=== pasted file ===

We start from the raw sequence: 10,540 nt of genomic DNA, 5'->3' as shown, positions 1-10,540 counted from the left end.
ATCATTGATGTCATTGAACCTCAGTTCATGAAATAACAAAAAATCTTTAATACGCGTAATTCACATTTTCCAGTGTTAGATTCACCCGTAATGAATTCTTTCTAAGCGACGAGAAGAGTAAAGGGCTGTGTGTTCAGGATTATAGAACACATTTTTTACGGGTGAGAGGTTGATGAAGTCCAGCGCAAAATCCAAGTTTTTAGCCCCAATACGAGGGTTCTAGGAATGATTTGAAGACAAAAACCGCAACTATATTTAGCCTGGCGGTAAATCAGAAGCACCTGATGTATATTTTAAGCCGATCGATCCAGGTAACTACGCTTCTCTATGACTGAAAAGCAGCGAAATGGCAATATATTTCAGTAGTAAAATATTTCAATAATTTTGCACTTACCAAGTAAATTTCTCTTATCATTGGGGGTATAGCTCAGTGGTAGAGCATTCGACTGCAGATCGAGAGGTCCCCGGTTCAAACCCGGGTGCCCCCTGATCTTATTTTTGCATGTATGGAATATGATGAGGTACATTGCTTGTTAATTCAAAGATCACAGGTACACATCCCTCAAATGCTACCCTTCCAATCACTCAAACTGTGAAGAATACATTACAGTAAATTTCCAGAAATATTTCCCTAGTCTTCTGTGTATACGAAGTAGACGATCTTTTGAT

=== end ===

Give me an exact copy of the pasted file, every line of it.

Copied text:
We start from the raw sequence: 10,540 nt of genomic DNA, 5'->3' as shown, positions 1-10,540 counted from the left end.
ATCATTGATGTCATTGAACCTCAGTTCATGAAATAACAAAAAATCTTTAATACGCGTAATTCACATTTTCCAGTGTTAGATTCACCCGTAATGAATTCTTTCTAAGCGACGAGAAGAGTAAAGGGCTGTGTGTTCAGGATTATAGAACACATTTTTTACGGGTGAGAGGTTGATGAAGTCCAGCGCAAAATCCAAGTTTTTAGCCCCAATACGAGGGTTCTAGGAATGATTTGAAGACAAAAACCGCAACTATATTTAGCCTGGCGGTAAATCAGAAGCACCTGATGTATATTTTAAGCCGATCGATCCAGGTAACTACGCTTCTCTATGACTGAAAAGCAGCGAAATGGCAATATATTTCAGTAGTAAAATATTTCAATAATTTTGCACTTACCAAGTAAATTTCTCTTATCATTGGGGGTATAGCTCAGTGGTAGAGCATTCGACTGCAGATCGAGAGGTCCCCGGTTCAAACCCGGGTGCCCCCTGATCTTATTTTTGCATGTATGGAATATGATGAGGTACATTGCTTGTTAATTCAAAGATCACAGGTACACATCCCTCAAATGCTACCCTTCCAATCACTCAAACTGTGAAGAATACATTACAGTAAATTTCCAGAAATATTTCCCTAGTCTTCTGTGTATACGAAGTAGACGATCTTTTGAT